Tales Of Suspense 51Tales of Suspense #51

March 1964

Face to face with the sinister Scarecrow

Art and story credits are the same as our previous issue.

Enter the Scarecrow. Never a good idea to make a “new” character out of superior one that is already well established at the distinguished competition. Worse, outside of the mask this guys costume looks a lot like Ray Bolger’s from the Wizard of Oz. Our Scarecrow alias the Uncanny Umberto is a first class acrobat and thief but he is a second-rate villain for Iron Man. He robs Tony Starks’s safe of some secret plans and goes to Cuba to sell them to the reds (who all look like Fidel Castro!). Iron Man catches up with the Scarecrow, retrieves the plans, and tosses the Scarecrow into the ocean. The Scarecrow vows to be ready for Iron Man next time. Fortunately for us there is no next time, and the Scarecrow joins Count Nefaria and his league of second-rate villains in X-Men #23. The weakest entry in this run IMO.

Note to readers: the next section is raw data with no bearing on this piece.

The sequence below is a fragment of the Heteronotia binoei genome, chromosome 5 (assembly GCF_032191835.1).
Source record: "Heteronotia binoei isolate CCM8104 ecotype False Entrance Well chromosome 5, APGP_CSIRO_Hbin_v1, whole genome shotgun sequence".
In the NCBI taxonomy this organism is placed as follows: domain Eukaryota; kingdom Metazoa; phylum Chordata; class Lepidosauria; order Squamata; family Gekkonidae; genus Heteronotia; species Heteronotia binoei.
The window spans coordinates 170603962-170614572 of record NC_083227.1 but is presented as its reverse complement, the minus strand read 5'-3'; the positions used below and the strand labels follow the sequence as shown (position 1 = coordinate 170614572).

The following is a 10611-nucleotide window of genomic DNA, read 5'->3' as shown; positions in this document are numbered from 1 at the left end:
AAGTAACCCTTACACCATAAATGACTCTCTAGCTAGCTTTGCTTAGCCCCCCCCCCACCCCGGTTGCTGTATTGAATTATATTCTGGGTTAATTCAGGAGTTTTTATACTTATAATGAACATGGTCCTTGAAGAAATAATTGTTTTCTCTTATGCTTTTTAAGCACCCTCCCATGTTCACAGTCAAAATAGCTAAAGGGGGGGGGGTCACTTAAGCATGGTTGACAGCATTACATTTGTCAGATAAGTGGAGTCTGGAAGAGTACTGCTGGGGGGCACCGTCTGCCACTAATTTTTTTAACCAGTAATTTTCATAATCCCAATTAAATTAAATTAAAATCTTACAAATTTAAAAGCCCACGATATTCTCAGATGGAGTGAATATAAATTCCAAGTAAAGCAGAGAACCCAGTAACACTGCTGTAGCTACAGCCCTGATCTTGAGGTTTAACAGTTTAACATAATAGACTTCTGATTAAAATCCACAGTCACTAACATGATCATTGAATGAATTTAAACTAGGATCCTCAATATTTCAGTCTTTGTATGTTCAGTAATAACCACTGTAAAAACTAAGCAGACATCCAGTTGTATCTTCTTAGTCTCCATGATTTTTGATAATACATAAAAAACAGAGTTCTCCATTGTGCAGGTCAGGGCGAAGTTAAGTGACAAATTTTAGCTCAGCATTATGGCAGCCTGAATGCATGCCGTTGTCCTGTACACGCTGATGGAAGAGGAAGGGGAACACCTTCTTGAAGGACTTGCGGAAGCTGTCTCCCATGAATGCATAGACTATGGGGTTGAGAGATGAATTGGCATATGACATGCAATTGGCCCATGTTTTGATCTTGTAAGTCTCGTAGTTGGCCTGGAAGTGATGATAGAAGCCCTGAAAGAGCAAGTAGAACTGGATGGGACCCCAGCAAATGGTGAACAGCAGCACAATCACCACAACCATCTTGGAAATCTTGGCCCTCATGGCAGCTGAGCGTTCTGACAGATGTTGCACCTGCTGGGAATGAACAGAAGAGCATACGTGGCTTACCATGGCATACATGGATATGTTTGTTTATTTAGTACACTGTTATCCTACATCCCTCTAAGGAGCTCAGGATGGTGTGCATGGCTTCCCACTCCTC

Tales Of Suspense 52Tales of Suspense #52

April 1964

The Crimson Dynamo strikes again!

Cover art by Jack Kirby and George Roussos. Interior art by Don Heck. Story by Stan Lee and N.Korok.

Here is a book I wish I had ponied up and bought in high-grade twenty years ago. TOS#52 features of course the first appearance of the very popular Black Widow. She was an almost instant hit back then too and has total of five appearances in TOS over the next thirteen issues of this title before moving on. Marvel got it right when they cast the Black Widow as dynamite looking Russian spy.

In this issue the Black Widow (Madame Natasha) and her goon Boris are tasked with taking out Iron Man and Professor Vanko, who has been working for Stark Industries since his first encounter and defeat by Iron Man in TOS #46. They infiltrate Stark Industries and Boris steals Professor Vanko’s (original Crimson Dynamo) power suit while the smitten Tony Stark is occupied by Madame Natasha. In the Crimson Dynamo suit Boris takes on Iron Man and with the Black Widows help has him on the ropes. The valiant Professor Vanko intervenes and fires and untested weapon at the Crimson Dynamo seemingly killing them both. Iron Man survives and the Black Widow escapes, fearing the penalty for her failure from her masters.

Tales Of Suspense issue 52 page 16 by Don Heck.  Source.
Tales Of Suspense issue 52 page 16 by Don Heck. Source.

 

Tales Of Suspense 53Tales of Suspense #53

May 1964

The Black Widow strikes again!

Art and story credits the same as our previous issue.